Kīlauea - Volcano Updates

Alert Level: ADVISORY, Color Code: YELLOW 2021-06-22 18:08:21

U.S. Geological Survey
Tuesday, June 22, 2021, 8:08 AM HST (Tuesday, June 22, 2021, 18:08 UTC)

19°25'16" N 155°17'13" W, Summit Elevation 4091 ft (1247 m)
Current Volcano Alert Level: ADVISORY
Current Aviation Color Code: YELLOW

Activity Summary: Kīlauea Volcano is no longer erupting. No surface activity has been observed by field crews or webcam images since May 23, 2021. Sulfur dioxide emission rates remain slightly elevated. It is possible that the Halema‘uma‘u vent could resume eruption or that Kīlauea is entering a longer period of quiescence prior to the next eruption.

Summit Observations: The most recent sulfur dioxide (SO2) emission rates, measured on June 16, 2021, were 50 tonnes per day (t/d). SO2 emission rates are approaching levels associated with the non-eruptive period from late 2018 to late 2020 (30-35 t/d) and are significantly lower than emission rates that averaged over 800 t/d from mid-February to mid-April. Summit tiltmeters recorded one deflation-inflation cycle over the past week. Seismicity remains stable overall, with approximately 450 earthquakes over the past week (similar to previous weeks).

Halemaʻumaʻu Lava Lake Observations: The lake’s surface is completely covered by solidified lava crust. No surface activity or evidence of recent surface activity has been observed over the past week. Near-real time webcam views of the lava lake can be found in the webcam link below.

East Rift Zone Observations: No unusual activity noted in the region. Geodetic monitors indicate that the summit and upper East Rift Zone—between the summit and Puʻuʻōʻō—is refilling at rates similar to those measured over the past 2 years and before the December 2020 eruption. SO2 and hydrogen sulfide (H2S) emissions from Puʻuʻōʻō were below instrumental detection levels when last measured on January 7, 2021.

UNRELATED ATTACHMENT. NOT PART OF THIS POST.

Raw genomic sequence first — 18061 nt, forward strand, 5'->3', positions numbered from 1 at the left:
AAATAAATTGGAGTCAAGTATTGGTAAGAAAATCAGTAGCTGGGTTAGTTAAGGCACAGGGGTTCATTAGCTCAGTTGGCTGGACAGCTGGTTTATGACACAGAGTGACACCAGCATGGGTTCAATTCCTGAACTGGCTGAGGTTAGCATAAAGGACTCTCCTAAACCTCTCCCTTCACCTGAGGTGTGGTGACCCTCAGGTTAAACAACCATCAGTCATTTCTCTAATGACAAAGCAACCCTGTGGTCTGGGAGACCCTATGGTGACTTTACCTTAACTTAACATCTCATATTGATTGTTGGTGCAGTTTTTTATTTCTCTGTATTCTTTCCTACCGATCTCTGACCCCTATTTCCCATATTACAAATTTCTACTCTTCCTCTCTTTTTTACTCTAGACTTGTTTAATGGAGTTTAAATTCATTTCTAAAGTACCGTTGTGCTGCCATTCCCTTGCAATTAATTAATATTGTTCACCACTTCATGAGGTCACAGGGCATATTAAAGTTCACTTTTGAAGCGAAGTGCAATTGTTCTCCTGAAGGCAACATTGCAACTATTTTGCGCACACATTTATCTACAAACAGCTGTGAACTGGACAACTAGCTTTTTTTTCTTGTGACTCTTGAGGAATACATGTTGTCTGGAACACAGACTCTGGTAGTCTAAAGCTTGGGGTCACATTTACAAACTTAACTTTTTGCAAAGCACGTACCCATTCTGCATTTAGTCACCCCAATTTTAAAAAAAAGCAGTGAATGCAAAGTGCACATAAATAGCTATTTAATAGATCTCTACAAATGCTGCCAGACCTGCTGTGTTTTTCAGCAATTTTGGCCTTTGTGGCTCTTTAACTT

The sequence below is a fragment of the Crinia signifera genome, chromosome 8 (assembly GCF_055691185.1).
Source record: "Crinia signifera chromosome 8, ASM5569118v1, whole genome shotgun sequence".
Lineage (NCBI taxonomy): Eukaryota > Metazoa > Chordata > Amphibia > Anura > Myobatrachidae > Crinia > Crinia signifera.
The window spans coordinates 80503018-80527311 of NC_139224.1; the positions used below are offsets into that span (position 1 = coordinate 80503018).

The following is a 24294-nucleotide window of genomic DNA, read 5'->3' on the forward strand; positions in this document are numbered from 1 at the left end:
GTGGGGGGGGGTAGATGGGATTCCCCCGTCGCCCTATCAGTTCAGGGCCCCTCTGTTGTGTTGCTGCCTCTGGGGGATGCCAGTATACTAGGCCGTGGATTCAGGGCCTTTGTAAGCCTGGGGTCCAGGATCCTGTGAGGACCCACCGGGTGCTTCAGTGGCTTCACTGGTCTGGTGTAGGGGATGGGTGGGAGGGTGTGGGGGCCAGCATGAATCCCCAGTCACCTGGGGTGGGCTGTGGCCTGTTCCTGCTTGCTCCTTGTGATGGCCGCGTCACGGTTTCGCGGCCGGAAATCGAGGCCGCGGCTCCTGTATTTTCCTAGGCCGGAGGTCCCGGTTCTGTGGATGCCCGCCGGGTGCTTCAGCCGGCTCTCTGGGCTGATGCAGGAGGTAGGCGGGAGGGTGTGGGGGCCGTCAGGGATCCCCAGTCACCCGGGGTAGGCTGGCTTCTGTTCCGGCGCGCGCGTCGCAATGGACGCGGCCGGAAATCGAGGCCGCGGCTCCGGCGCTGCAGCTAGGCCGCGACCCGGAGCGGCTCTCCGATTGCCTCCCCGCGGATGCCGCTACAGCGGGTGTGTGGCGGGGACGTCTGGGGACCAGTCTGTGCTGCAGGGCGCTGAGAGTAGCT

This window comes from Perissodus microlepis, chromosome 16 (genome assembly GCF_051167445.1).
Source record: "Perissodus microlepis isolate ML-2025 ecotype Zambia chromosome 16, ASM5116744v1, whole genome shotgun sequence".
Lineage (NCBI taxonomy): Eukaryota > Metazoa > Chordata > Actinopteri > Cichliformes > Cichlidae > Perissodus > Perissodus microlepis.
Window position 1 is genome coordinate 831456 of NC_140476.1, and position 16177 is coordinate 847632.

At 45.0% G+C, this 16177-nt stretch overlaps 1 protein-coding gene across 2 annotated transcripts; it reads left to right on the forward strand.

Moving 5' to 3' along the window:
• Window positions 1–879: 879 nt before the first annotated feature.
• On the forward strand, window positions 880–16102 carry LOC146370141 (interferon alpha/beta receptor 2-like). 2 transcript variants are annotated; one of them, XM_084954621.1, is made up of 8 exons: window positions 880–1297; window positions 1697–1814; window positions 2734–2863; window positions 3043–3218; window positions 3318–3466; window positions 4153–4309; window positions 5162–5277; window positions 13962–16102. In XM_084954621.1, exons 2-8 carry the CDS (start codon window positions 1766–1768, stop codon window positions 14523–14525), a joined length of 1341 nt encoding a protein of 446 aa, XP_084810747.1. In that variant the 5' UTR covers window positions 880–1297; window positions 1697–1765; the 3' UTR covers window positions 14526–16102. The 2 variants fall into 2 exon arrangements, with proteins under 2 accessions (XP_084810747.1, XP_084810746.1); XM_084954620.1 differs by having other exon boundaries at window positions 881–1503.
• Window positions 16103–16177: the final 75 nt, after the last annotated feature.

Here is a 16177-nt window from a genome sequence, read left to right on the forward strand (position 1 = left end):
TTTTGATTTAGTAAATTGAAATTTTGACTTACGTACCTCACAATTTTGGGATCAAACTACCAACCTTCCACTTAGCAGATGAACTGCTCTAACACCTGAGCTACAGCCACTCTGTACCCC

Hazard Analysis: Levels of volcanic gas—SO2 and carbon dioxide (CO2)—can remain locally hazardous even though Kīlauea is no longer erupting. SO2 gas emissions have greatly decreased. However, local concentrations of SO2 or hydrogen sulfide (H2S) may persist in downwind areas, and residents may from time to time notice odors of these gasses. Significant hazards also remain around Halemaʻumaʻu from crater wall instability, ground cracking, and rockfalls that can be enhanced by earthquakes within the area closed to the public. Even with decreased effusion rates and no signs of lava lake activity, conditions around Halema‘uma‘u crater remain hazardous.

Vog information can be found at https://vog.ivhhn.org/.

The Hawaiian Volcano Observatory (HVO) continues to closely monitor Kīlauea’s seismicity, deformation, and gas emissions, and maintains visual surveillance of the summit and the East Rift Zone.

More Information:
Kīlauea activity summary also available by phone: (808) 967-8862
Kīlauea webcam images: https://www.usgs.gov/volcanoes/kilauea/webcams
Kīlauea photos/video: https://www.usgs.gov/volcanoes/kilauea/photo-video-chronology
Kīlauea lava-flow maps: https://www.usgs.gov/volcanoes/kilauea/maps
Kīlauea FAQs: https://www.usgs.gov/volcanoes/kilauea/faqs

Subscribe to these messages: https://volcanoes.usgs.gov/vns2/

Summary of volcanic hazards from eruptions: https://www.usgs.gov/observatories/hawaiian-volcano-observatory/hazards

Recent earthquakes in Hawaiʻi (map and list): https://www.usgs.gov/observatories/hawaiian-volcano-observatory/earthquakes

Explanation of Volcano Alert Levels and Aviation Color Codes: https://www.usgs.gov/natural-hazards/volcano-hazards/about-alert-levels



The Hawaiian Volcano Observatory is one of five volcano observatories within the U.S. Geological Survey and is responsible for monitoring volcanoes and earthquakes in Hawaiʻi.